Blog

Updates From the Field: A First Time for Everything

We have settled into a nice routine here in Tamale. We visit a handful of houses and check up on the treatment center in each village once every week or two. Even in the new villages our faces are familiar by now! And speaking of faces: I am trying my best to get pictures from each village so that those of you at home who remember your community can see how everyone is doing.

Rashid and his container, Iddrisuyili, Kpalguni

Peter and posse, Iddrisuyili, Kpalguni

The tricky thing about routines, though, is how easily they are broken! This was also definitely a week of firsts as well.

In Kadula, a runaway tractor (incredible mental image) got away from its owner after being ‘bathed’ in the dugout. It ran downhill and (naturally) hit Kadula’s treatment center. Luckily only the stand suffered any damage.

Tractor troubles, Kadula

The silver lining to this unfortunate incident is how well the community is doing literal damage control. When I arrived on Tuesday to speak with the chief and elders, they already had a plan for repairs and some new rules for vehicles around the dugout. I will keep you updated on their progress!

First of the groundnut (peanut) harvest at Tamalnaayili, Kadula

Sanatu and her baby, Tamalnaayili, Kadula

In Jagberin, Ayesha and Fulera decided that it was time to clean the polytank, so when we visited on Thursday we talked them through the process. In this split community each village ‘side’ takes a turn filling the blue drums, but this time they both pitched in to get everything cleaned quickly. We were pleasantly surprised to find the center up and running the next day.

Sayeeda and her Auntie, who had spoken to Ayesha about cleaning Jagberin

– Kathryn

Voices from the Field: The Pineapple Express!

So our team, Team Pineapple Express, started off our Tamale adventure really strong, winning the scavenger hunt with a prize of pride, but hey, we also found Barack Obama underwear, which is a prize in itself.  Our team is Stephanie, David, Matthew and Abena and we all come from different backgrounds and came to Ghana for different reasons, making our team a really interesting and dynamic grouping!

 

David posing with a Djembe for the CWS scavenger hunt!

 

Stephanie pounding Fu Fu - another scavenger hunt task!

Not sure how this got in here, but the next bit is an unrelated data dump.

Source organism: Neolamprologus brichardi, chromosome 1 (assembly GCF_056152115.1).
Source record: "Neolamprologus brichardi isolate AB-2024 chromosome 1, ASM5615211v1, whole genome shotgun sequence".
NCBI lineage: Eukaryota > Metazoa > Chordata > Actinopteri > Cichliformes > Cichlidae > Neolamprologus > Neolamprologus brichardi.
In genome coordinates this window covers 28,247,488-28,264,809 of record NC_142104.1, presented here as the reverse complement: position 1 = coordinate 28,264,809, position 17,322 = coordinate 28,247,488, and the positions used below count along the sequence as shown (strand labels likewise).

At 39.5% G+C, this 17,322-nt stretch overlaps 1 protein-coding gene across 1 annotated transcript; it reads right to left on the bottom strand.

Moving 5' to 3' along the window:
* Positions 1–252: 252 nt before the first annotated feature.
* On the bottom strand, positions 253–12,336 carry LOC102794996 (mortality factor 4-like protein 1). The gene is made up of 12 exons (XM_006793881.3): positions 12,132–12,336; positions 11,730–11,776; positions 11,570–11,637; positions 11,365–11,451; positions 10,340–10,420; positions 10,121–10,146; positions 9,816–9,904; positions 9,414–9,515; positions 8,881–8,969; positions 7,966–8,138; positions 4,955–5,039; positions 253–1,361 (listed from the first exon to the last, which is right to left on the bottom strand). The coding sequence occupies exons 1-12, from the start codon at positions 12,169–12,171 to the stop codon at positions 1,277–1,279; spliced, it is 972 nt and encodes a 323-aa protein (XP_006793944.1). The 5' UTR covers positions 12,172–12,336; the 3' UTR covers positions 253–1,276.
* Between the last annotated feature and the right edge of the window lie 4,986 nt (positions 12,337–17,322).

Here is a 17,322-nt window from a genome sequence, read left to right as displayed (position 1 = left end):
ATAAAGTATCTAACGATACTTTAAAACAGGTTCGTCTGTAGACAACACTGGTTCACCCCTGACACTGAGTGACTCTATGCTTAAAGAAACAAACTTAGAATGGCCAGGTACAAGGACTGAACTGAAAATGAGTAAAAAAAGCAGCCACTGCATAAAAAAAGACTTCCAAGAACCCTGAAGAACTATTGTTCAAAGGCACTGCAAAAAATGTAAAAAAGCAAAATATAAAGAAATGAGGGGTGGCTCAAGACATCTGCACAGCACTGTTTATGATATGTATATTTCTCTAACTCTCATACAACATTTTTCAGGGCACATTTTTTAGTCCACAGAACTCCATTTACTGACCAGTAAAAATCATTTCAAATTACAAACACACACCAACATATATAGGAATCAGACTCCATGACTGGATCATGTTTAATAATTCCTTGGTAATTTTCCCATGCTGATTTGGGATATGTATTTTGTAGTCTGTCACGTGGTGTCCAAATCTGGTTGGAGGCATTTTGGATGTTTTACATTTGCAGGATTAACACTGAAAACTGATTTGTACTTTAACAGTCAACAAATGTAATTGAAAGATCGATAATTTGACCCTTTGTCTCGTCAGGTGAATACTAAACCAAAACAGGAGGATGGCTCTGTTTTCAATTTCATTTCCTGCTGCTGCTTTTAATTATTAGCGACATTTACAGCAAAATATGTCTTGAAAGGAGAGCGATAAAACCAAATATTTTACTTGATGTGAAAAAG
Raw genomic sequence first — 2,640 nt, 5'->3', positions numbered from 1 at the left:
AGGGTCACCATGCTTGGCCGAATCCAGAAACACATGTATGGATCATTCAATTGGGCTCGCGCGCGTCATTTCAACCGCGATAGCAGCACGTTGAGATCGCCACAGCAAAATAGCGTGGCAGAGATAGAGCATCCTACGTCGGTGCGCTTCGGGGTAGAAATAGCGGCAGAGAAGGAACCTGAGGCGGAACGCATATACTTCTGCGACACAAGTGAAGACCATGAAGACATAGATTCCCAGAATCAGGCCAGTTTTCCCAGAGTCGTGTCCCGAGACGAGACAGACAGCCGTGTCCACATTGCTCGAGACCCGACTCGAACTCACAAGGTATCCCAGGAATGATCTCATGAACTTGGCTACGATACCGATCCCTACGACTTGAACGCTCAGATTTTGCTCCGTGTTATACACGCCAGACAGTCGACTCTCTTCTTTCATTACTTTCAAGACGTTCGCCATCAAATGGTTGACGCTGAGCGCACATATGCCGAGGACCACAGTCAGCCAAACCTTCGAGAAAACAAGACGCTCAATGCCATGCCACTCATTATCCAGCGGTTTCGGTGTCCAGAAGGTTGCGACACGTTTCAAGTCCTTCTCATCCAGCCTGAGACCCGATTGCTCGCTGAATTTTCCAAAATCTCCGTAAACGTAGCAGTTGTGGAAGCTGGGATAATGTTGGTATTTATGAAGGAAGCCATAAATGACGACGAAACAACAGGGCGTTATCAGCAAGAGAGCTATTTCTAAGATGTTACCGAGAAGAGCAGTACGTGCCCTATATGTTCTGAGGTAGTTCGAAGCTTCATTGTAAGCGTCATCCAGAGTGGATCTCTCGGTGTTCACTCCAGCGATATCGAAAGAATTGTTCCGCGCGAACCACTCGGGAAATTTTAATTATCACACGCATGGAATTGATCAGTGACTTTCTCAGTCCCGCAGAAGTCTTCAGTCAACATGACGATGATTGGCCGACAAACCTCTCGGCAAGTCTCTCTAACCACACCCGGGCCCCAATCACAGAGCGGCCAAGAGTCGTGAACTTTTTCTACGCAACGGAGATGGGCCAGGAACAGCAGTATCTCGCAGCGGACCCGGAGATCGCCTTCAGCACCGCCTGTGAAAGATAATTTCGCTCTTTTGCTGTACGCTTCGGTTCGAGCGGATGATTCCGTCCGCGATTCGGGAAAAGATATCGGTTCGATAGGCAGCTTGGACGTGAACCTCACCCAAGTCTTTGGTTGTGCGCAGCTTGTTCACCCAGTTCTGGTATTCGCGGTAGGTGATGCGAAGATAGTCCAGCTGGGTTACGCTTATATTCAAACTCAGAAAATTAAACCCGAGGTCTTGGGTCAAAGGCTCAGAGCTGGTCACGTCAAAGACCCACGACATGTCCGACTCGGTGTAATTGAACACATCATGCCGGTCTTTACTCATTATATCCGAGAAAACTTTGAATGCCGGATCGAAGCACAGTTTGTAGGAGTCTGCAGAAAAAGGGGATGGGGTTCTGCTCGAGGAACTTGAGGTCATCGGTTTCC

Everything has been really great so far.  After visiting two different villages that already had worked with CWS, we were really excited to finally visit our own village, Jabrang (which we are still working on pronouncing).  Although its one of the farther villages, we’re really excited to be paired with this village, which has about 33 households and lots of enthusiastic members and adorable kids!  Our chief meeting went really well; he was really excited to have us and all the elders and other present members could not wait to get working and get the project off the ground.  The dugout water is really dirty and full of algae and bacteria.  We’re really happy that we can assist this village clean up their water.

 

Abena and Wahab checking out the dugout in Chani, one of CWS' newer villages

After our initial meeting with the chief, who by the way is awesome, we held a village-wide meeting the next day.  With the help of our trusty translator, Wahab, we explained to men, women and children who we are, what CWS does, and what our partnership would look like and how we are able to help them.  We explained in detail the implementation process and how the water business operates.  We also brought with us water samples, both clean and dirty, to help all the villagers visualize what we were talking about.  It is an understatement to say that they were all on board, excited, and extremely grateful.  They gave us a round of applause in the end and wanted us to start immediately!  We’re so happy to have a village that is so thrilled.  We know we can really make a difference in Jabrang!

Yesterday we started the building process: manual labor day one!  Fortunately for us, Wahab is a great mason and takes the polytank stand construction very seriously!  He requested a lot of pictures to be taken, mostly solo shots!  But he really did a great job!  We had a crowd of about 25 people, men and children mostly, watching the stand being built and just coming around to show their support and see if we needed any help.  It was great to see such a good turnout from the community.  The kids are also finally warming up to us!  Can’t wait to play!

Matthew helping to load the van with bricks for the polytank stand!

 

Our translator Wahab loading up the van with sea sand for our polytank stand

Wahab laying the first row of bricks for Jabrang's polytank stand

Another solo shot of Wahab and his excellent work!

 

-Stephanie, David, Matthew and Abena